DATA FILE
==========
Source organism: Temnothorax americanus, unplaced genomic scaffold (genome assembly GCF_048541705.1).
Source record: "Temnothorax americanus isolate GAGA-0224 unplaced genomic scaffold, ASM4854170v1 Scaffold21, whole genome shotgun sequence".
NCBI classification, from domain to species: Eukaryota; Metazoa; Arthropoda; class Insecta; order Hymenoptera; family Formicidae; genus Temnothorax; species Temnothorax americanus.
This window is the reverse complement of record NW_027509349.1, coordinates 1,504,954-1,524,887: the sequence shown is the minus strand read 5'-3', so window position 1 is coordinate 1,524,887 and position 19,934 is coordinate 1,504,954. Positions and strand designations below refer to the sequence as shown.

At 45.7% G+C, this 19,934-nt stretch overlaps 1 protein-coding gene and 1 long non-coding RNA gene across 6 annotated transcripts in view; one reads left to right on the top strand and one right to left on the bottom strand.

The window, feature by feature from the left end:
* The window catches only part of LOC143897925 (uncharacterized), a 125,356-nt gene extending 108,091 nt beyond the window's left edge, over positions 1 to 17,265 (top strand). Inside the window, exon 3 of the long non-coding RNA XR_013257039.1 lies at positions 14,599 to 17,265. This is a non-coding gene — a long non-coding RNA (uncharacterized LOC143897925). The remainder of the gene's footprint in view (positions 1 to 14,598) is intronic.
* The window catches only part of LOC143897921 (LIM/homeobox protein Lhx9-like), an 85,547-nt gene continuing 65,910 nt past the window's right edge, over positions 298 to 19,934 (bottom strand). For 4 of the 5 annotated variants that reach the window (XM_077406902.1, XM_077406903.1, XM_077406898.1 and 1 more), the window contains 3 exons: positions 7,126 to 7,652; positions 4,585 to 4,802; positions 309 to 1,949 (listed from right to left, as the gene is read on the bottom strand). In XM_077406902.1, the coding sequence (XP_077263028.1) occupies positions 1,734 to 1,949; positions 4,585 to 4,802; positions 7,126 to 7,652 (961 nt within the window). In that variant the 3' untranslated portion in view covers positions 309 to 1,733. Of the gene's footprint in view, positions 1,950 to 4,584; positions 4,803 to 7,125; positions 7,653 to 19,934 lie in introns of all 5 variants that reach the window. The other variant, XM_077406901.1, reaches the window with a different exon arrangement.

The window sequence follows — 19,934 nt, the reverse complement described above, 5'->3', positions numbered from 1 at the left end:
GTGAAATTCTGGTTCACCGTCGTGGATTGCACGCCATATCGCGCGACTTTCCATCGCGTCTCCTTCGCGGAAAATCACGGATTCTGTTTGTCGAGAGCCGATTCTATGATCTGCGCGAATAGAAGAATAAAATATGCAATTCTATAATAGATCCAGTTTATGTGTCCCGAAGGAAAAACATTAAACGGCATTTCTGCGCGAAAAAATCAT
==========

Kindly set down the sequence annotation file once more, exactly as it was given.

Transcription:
Source organism: Temnothorax americanus, unplaced genomic scaffold (genome assembly GCF_048541705.1).
Source record: "Temnothorax americanus isolate GAGA-0224 unplaced genomic scaffold, ASM4854170v1 Scaffold21, whole genome shotgun sequence".
NCBI classification, from domain to species: Eukaryota; Metazoa; Arthropoda; class Insecta; order Hymenoptera; family Formicidae; genus Temnothorax; species Temnothorax americanus.
This window is the reverse complement of record NW_027509349.1, coordinates 1,504,954-1,524,887: the sequence shown is the minus strand read 5'-3', so window position 1 is coordinate 1,524,887 and position 19,934 is coordinate 1,504,954. Positions and strand designations below refer to the sequence as shown.

At 45.7% G+C, this 19,934-nt stretch overlaps 1 protein-coding gene and 1 long non-coding RNA gene across 6 annotated transcripts in view; one reads left to right on the top strand and one right to left on the bottom strand.

The window, feature by feature from the left end:
* The window catches only part of LOC143897925 (uncharacterized), a 125,356-nt gene extending 108,091 nt beyond the window's left edge, over positions 1 to 17,265 (top strand). Inside the window, exon 3 of the long non-coding RNA XR_013257039.1 lies at positions 14,599 to 17,265. This is a non-coding gene — a long non-coding RNA (uncharacterized LOC143897925). The remainder of the gene's footprint in view (positions 1 to 14,598) is intronic.
* The window catches only part of LOC143897921 (LIM/homeobox protein Lhx9-like), an 85,547-nt gene continuing 65,910 nt past the window's right edge, over positions 298 to 19,934 (bottom strand). For 4 of the 5 annotated variants that reach the window (XM_077406902.1, XM_077406903.1, XM_077406898.1 and 1 more), the window contains 3 exons: positions 7,126 to 7,652; positions 4,585 to 4,802; positions 309 to 1,949 (listed from right to left, as the gene is read on the bottom strand). In XM_077406902.1, the coding sequence (XP_077263028.1) occupies positions 1,734 to 1,949; positions 4,585 to 4,802; positions 7,126 to 7,652 (961 nt within the window). In that variant the 3' untranslated portion in view covers positions 309 to 1,733. Of the gene's footprint in view, positions 1,950 to 4,584; positions 4,803 to 7,125; positions 7,653 to 19,934 lie in introns of all 5 variants that reach the window. The other variant, XM_077406901.1, reaches the window with a different exon arrangement.

The window sequence follows — 19,934 nt, the reverse complement described above, 5'->3', positions numbered from 1 at the left end:
GTGAAATTCTGGTTCACCGTCGTGGATTGCACGCCATATCGCGCGACTTTCCATCGCGTCTCCTTCGCGGAAAATCACGGATTCTGTTTGTCGAGAGCCGATTCTATGATCTGCGCGAATAGAAGAATAAAATATGCAATTCTATAATAGATCCAGTTTATGTGTCCCGAAGGAAAAACATTAAACGGCATTTCTGCGCGAAAAAATCAT